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The ongoing legal dispute involving Johnson & Johnson has again thrust the topic of pharmacy benefit managers (PBMs) into the spotlight. Ann Lewandowski, a J&J employee, sued the company for overpaying for its employees’ prescription drugs through its PBM, Express Scripts, claiming that these overpayments resulted in higher health insurance premiums and out-of-pocket drug costs for employees.

This lawsuit is a significant entrant in the recent groundswell of efforts to shine light on the traditional PBM industry and its opaque pricing structures and outdated evaluation models. It follows on the heels of probes by government regulators and attention from Congress into PBMs’ business practices. In late May, executives from three major PBMs were asked to testify before the House Committee on Oversight and Accountability.


While this attention from regulators and lawmakers is welcome, the J&J lawsuit is significant because it has brought the conversation about the problem with PBMs into the mainstream, including to employers that sponsor health benefit plans and their employee beneficiaries.

People like Lewandowski know they can go to pharmacies like Cost Plus Drugs and maybe get their prescriptions for less. More and more people are catching onto the fact that the wool is being pulled over their eyes when it comes to the true cost of medications — and PBM markups on drugs.

This moment is an inflection point for how pharmacy benefits are managed in the U.S. For policymakers, business leaders, and the wider health care industry, the J&J lawsuit is helping reveal deep flaws in the country’s pharmacy benefits market and the monopolistic control the Big 3 PBMs— CVS Caremark, Express Scripts, and OptumRx, which control nearly 80% of the market — have over drug benefits. This moment’s spotlight serves as an opportunity to depart from the status quo of traditional PBMs and push for fresh thinking, in both the private and public sectors, that results in affordable medications for all employees.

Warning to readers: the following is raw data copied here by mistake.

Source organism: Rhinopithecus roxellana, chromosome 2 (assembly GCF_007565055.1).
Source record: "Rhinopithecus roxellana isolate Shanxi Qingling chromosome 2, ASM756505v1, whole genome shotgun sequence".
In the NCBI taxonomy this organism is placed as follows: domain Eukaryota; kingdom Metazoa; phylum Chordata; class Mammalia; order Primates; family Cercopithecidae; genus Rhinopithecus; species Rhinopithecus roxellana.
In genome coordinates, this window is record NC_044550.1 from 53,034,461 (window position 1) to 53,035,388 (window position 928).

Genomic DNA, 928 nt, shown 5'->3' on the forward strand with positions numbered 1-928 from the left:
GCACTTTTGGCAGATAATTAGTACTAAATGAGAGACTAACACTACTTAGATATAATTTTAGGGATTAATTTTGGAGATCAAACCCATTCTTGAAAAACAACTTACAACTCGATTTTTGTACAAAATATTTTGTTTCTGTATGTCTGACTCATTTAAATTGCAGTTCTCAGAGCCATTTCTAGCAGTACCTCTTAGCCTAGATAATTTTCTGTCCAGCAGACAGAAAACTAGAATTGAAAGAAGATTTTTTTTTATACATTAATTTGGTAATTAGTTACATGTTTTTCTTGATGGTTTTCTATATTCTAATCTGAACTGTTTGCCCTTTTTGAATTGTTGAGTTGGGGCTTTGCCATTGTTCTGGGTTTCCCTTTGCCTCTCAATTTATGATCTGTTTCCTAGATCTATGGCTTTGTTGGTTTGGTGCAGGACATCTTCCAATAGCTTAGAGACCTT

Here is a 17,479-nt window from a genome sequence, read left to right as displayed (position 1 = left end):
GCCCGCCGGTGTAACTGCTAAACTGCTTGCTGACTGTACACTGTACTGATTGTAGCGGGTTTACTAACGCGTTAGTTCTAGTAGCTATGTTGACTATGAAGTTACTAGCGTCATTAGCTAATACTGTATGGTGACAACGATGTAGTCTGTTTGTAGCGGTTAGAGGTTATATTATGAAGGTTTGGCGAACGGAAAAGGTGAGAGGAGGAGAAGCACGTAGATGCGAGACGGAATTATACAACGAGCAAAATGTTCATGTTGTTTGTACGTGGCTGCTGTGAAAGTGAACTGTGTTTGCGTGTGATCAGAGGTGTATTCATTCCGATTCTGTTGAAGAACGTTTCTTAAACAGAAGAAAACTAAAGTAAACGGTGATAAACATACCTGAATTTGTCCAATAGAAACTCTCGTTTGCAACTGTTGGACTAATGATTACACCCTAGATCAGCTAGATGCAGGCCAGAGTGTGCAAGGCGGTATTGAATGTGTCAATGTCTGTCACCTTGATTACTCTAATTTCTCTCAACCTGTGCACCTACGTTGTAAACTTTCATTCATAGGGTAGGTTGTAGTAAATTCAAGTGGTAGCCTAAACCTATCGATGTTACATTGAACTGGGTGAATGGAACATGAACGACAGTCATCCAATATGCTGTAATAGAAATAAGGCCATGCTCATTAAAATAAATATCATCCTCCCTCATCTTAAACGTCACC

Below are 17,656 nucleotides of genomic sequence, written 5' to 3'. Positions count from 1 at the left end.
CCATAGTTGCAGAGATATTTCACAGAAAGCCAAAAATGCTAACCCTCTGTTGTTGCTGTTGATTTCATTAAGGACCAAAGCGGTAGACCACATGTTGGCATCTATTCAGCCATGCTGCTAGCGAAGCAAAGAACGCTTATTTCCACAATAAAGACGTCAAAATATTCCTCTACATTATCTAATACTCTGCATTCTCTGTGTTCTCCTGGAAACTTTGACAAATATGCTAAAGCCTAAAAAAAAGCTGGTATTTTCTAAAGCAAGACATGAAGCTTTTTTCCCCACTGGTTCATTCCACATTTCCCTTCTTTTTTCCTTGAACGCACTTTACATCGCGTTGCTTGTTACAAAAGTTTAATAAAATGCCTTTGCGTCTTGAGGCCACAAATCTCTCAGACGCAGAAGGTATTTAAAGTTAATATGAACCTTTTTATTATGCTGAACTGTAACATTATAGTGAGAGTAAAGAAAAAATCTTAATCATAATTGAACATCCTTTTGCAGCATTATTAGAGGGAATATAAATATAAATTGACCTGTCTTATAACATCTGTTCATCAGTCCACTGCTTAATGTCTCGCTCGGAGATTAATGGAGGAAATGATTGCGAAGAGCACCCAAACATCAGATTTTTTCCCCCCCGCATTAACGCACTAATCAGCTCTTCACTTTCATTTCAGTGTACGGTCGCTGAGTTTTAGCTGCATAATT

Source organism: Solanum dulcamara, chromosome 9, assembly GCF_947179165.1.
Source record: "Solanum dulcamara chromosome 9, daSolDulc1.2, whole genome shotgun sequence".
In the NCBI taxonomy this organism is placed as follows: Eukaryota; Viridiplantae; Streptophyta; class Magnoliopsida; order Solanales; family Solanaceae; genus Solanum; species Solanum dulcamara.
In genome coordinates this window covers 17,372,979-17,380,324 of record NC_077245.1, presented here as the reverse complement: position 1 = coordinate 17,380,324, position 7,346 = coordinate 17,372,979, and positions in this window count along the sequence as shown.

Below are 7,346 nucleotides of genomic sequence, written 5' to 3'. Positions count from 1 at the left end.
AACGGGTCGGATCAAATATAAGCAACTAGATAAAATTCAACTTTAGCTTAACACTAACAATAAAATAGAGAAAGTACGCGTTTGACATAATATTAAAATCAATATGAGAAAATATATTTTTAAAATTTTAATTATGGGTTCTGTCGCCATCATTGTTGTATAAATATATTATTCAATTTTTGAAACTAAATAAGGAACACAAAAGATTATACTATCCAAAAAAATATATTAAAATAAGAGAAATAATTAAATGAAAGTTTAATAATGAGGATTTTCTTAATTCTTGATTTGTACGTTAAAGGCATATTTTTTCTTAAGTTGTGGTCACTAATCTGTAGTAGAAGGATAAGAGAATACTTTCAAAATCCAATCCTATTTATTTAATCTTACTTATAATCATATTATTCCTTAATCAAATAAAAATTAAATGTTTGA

That’s why I built my company, SmithRx. I wanted to create a new kind of PBM that puts patients and their employers first by optimizing for the lowest-cost drugs and passing through 100% of cost savings.

The lack of price transparency in the Big 3

The dominance of the Big 3 PBMs, which are owned by three of the largest health care conglomerates in the country — CVS Health owns Caremark, UnitedHealth Group owns OptumRx, and Cigna owns Express Scripts — leaves little room for competition. They strongly influence which drugs are offered on formularies and how much consumers and their employer-sponsored health plans pay for drugs.

One problem with the Big 3 is that they typically operate with opaque pricing structures, making it difficult, if not impossible, for businesses to fully understand the true costs associated with their pharmacy benefits. Additional fees and hidden charges are often buried within contracts. When a PBM is part of a large health care conglomerate, financial transparency gets blurred, and business practices designed to increase margins, like spread pricing and rebate retention, are hidden behind the organizational curtain. All of this can (and usually does) result in higher prices for the people who need medications. It’s clear the lack of competition in the PBM market and increased drug costs harm consumers.

The pitfalls of traditional PBM evaluation

When an employer selects a PBM to manage its pharmacy benefits, it typically works with benefits consultants or brokers and employs one of two approaches: a discount-based evaluation or a cost-based evaluation.

A discount-based evaluation compares PBMs based on the discounts and rebate guarantees they negotiate on drugs on behalf of the plan. A cost-based evaluation, by contrast, focuses on the total net cost of pharmacy benefits, including the PBM’s services and the cost of drugs.